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Use of e-cigarettes has doubled in middle and high school!

Posted by Dr. Claire McCarthy  September 9, 2013 12:07 PM

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ecig 2.jpgAbout a month ago, I wrote a post about how there is no such thing as safe tobacco, based on a study showing that while cigarette smoking was down, the use of other kinds of tobacco among youth was not going down. In the post, I said that I was worried about the new battery-operated cigarettes, or e-cigarettes--because they glamorize smoking and make it seem safe and could end up increasing smoking among youth.

I was right to be worried.

Just last week the Centers for Disease Control released a really alarming report. They said that use of electronic cigarettes among youth has doubled in just one year. Doubled. Parents, take notice.

In case you haven't heard about them, e-cigarettes are battery-operated devices that look like cigarettes and give off a vapor when you "smoke" them. Some have nicotine in the vapor, others just use flavored vapor.

In 2011, 4.7 percent of high school students had ever used an e-cigarette. In 2012, that had jumped to 10 percent. The majority (76 percent) of those who use e-cigarettes also use regular cigarettes; while theoretically e-cigarettes could be used as a quitting strategy, I doubt that's how youth are using them. I think that they move back and forth between them, which means that e-cigarettes could be reinforcing the regular cigarette habit.

Experts worry, too, that those who only use e-cigarettes may start using the ones with tobacco. If they use the kind with nicotine they may become addicted--and if the battery runs out, or they leave the e-cigarette at home, they may reach for the tobacco kind. Even if they use the kind without nicotine, e-cigarettes glamorize and normalize cigarette use in a way that can be dangerous for impressionable teens, especially the young ones.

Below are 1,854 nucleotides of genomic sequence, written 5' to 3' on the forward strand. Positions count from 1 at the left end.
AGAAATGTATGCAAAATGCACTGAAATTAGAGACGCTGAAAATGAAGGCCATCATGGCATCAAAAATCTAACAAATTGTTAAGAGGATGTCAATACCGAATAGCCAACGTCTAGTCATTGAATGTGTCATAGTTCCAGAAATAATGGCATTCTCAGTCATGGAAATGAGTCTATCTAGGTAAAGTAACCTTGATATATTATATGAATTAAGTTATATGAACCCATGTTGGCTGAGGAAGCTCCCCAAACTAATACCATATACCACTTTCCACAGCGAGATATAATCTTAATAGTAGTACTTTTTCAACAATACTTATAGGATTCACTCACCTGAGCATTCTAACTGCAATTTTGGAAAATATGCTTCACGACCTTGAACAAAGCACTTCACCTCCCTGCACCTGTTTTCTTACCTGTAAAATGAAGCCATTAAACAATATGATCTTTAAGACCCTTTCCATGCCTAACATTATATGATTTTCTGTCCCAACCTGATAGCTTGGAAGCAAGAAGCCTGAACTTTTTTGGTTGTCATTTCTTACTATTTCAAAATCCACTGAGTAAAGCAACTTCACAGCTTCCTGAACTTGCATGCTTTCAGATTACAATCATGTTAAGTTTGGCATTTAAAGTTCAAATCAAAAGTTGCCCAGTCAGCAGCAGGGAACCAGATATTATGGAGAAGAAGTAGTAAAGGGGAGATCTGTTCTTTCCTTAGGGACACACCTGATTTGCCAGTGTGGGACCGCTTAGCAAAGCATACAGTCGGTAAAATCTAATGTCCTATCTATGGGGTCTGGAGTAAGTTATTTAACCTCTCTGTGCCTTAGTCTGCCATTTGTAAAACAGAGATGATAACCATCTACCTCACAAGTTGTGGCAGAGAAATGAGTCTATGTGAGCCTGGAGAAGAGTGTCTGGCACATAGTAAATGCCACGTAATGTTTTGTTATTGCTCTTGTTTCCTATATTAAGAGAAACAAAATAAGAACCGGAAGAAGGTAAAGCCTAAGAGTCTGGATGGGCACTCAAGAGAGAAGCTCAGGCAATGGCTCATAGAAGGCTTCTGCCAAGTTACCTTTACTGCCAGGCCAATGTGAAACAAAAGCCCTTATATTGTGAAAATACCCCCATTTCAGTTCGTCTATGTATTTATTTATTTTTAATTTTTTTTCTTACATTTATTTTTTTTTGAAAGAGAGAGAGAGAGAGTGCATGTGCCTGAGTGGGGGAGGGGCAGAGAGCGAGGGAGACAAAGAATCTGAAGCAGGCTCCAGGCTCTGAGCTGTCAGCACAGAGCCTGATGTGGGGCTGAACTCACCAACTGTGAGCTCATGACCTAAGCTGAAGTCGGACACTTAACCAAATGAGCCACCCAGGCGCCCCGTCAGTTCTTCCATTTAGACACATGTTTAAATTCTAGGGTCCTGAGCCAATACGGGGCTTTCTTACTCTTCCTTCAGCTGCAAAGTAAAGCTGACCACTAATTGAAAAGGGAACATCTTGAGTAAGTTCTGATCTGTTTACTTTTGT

Currently, the sale of e-cigarettes is pretty much unregulated. The Food and Drug Administration says that they are going to change this, but that might not happen quickly. It doesn't help that the vapors come in flavors like bubble gum and chocolate. Talk about marketing to youth.

Until there are some regulations, it's up to parents and others who work or live with youth. Talk to them about e-cigarettes, Help them understand the risks. If you are a parent, be as strict about e-cigarettes as you would be about any other kind of tobacco (hopefully you are being strict and have rules against tobacco). Talk about the marketing, help them see how they are being manipulated.

Please: help get the message out that there is no such thing as a safe cigarette.

This blog is not written or edited by or the Boston Globe.
The author is solely responsible for the content.

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About MD Mama

Claire McCarthy, M.D., is a pediatrician and Medical Communications Editor at Boston Children's Hospital . An assistant professor of pediatrics at Harvard Medical School and a senior editor for Harvard More »

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